I had three goals in making this Chocolate Panettone, a new bread for me:
- To make a panettone that my daughter would like. M has an inexplicable dislike of fruit in bread, (indeed, in most baked things; this is inexplicable because she is my flesh and blood). Although fruitless chocolate panettone is not traditional, I have seen it now and then, and I thought M might give it a thumbs-up.
- To bake a panettone that, unlike the wild yeast one I usually bake (and love), does not take a good 30 hours to make. While that is a delicious panttone that keeps quite a long time, and the weekend-long process is starting to feel like a necessary holiday ritual for me, sometimes you just can’t invest that kind of time, and why should that have to mean going without home-baked panettone completely?
- To try my idea of making folded paper baskets to bake the bread in. You can of course buy paper panettone molds and other decorative, bake-in-to-give-away, paper “pans,” but they’re expensive (and I just like to make things).
So here’s how everything worked out:
M did give the bread a big nod. She likes chocolate. She doesn’t like fruit in bread. I like fruit more than chocolate, especially in panettone. But if you have a chocolate-loving person who drives you crazy because she dislikes fruit and has a smart mouth and steals your makeup and doesn’t always call to check in when she’s supposed to, but who is brilliant and kind and hilarious and beautiful and makes your heart sing every day, chocolate panettone is a good thing to make for her.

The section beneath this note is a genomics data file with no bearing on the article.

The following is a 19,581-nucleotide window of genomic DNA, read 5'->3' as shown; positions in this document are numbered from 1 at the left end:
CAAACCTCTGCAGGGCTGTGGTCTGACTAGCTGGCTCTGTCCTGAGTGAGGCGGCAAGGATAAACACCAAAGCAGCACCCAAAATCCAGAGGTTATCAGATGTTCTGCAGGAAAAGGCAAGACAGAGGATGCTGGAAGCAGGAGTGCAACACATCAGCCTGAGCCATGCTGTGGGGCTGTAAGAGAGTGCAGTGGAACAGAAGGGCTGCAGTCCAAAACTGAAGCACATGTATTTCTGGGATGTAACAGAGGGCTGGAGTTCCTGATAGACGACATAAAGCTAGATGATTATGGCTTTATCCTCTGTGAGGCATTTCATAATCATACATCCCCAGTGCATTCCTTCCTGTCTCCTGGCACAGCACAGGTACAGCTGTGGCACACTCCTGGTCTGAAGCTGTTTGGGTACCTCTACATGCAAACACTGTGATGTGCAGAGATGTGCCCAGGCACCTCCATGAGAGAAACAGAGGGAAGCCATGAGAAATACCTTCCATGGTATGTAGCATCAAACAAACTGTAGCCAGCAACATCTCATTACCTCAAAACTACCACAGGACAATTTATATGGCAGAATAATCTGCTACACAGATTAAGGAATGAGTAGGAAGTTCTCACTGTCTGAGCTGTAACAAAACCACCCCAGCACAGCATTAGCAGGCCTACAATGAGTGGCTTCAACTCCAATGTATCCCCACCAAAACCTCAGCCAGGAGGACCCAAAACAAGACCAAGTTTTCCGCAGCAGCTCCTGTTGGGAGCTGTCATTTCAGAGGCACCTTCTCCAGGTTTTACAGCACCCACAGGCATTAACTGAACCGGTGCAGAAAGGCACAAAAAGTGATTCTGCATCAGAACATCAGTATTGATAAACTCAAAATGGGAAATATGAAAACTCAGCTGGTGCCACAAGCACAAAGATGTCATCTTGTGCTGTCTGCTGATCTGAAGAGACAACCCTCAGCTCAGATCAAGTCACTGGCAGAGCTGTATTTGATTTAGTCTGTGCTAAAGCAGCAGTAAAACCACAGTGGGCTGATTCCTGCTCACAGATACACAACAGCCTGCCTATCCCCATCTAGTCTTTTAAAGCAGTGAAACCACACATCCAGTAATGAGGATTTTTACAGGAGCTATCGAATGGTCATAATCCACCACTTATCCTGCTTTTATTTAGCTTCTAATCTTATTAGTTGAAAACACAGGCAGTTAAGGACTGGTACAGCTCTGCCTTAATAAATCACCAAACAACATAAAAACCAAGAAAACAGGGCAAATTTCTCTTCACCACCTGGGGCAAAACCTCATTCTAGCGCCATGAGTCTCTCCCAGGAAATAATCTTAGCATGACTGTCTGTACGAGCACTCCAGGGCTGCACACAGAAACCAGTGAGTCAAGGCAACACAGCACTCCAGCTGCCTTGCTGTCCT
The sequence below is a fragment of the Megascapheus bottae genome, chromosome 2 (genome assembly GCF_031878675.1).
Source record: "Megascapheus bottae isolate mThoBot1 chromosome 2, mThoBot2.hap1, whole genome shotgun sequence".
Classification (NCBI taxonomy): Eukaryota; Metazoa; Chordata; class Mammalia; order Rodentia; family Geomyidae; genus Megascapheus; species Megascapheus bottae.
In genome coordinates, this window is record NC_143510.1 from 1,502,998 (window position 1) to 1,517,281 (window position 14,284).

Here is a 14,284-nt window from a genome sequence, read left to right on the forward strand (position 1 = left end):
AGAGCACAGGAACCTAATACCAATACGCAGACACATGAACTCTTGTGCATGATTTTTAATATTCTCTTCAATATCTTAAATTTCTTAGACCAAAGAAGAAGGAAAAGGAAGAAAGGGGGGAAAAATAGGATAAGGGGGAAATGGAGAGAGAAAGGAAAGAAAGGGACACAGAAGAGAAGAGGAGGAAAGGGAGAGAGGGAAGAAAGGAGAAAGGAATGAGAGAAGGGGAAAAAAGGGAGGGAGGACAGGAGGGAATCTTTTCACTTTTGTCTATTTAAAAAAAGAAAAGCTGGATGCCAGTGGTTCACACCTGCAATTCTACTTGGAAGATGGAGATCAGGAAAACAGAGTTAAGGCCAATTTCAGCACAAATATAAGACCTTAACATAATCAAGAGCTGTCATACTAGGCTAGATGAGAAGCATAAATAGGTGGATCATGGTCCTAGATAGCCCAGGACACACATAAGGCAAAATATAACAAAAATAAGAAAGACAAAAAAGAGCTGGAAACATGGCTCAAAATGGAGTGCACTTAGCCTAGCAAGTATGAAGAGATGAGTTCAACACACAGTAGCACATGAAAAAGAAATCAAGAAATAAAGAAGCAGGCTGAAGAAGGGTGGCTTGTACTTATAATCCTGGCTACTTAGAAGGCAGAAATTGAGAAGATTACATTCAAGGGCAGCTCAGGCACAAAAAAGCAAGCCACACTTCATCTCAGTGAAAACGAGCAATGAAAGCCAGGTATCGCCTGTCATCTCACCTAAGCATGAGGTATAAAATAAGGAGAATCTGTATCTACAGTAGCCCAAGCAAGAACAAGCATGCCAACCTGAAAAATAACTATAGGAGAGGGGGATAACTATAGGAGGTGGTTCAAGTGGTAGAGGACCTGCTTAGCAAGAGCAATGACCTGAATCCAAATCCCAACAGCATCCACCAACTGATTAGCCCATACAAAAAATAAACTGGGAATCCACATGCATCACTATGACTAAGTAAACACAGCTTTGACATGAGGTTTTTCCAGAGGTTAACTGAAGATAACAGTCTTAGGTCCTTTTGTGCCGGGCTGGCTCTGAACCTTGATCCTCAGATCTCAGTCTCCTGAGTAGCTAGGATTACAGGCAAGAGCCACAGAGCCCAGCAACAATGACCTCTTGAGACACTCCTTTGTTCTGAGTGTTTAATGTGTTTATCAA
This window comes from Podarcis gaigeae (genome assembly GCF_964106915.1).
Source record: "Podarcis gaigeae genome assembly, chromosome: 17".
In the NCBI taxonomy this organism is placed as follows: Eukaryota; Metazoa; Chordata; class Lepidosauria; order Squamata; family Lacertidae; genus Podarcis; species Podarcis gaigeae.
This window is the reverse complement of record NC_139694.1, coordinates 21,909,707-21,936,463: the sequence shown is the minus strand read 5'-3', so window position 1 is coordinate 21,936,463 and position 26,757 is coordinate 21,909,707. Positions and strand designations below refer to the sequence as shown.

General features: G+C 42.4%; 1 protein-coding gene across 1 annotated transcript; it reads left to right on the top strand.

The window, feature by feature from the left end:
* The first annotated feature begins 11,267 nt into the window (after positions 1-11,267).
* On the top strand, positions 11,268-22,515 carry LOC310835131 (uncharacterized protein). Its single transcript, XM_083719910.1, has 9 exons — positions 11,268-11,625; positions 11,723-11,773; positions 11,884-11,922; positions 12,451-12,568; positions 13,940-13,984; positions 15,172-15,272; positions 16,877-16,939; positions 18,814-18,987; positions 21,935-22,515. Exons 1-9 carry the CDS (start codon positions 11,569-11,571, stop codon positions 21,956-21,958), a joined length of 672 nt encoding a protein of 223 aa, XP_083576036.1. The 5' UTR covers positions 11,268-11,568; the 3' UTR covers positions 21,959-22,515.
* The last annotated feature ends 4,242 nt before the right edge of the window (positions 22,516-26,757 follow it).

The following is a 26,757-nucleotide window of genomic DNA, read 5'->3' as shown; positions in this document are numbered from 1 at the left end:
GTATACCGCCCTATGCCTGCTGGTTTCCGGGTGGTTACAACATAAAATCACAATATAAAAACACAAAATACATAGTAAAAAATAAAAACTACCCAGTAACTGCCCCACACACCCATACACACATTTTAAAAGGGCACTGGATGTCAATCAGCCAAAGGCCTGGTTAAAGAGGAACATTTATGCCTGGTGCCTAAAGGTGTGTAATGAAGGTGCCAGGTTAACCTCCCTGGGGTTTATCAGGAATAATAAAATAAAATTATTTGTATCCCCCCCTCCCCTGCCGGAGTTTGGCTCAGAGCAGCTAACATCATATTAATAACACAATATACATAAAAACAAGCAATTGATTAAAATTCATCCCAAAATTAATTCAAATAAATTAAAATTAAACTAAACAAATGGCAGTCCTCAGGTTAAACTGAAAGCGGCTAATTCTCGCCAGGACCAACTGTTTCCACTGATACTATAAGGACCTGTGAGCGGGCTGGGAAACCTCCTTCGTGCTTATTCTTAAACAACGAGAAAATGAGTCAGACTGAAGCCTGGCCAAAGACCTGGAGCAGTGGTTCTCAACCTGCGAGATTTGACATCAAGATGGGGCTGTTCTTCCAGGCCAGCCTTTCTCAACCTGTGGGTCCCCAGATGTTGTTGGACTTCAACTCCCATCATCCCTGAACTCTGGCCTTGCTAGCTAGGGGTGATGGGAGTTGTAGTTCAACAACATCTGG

I loosely adapted this formula from the (non-chocolate) Panettone With Sponge in Michel Suas’ Advanced Bread and Pastry. At only about nine hours from starting to eating, it was “lightning-fast” to make. It dried out faster than my regular panettone, which I attribute both to the lack of natural starter and to the lower percentage of butter in this one. Also, the flavor was not as complex, due to the faster process as well as the absence of fruit.
I would like to try a sponge-based panettone again, with more butter, plus the usual raisins and candied citrus fruits and minus the chocolate, to get a better idea of how it stacks up to the traditional natural-starter one. However, this is still a pretty good version if you want something fast(er), lower-fat (but don’t kid yourself, this is not a health bread), and chocolate. My co-workers loved it.
My homemade paper molds were a great success, if I do say so myself. Although they have a rustic look, I think they’re attractive enough for gift breads, and they’re easy and inexpensive to make.
I’m not an origami expert, but I found instructions for a simple basket, and made each one with two layers of paper — unbleached baking parchment on the inside and plain white paper or brown mailing paper on the outside — folded together as though they were a single sheet.
For these 300-gram panettone loaves, I started with 8 x 10-inch paper, which yields a 4 x 5-inch basket with 2-inch-high sides. I think I could have made the loaves up to about 350 grams for this size basket. If you know more about origami than I do, I’m sure you can figure out how to fold a mold with taller sides, more like the traditional panettone shape. But these are easy, even for a beginner like me, and surprisingly sturdy. I think they would even hold up to the wet batter of a cake or quick bread.
A couple of caveats: I avoided colored or printed papers, since I wasn’t sure if the inks would give off any toxic substances in a hot oven. If anyone has any insights here, please enlighten me. Also, paper burns at around 450F, so I wouldn’t use these for anything that bakes at above 425 or so. And I hope it goes without saying that you need to keep the paper well away from the oven elements.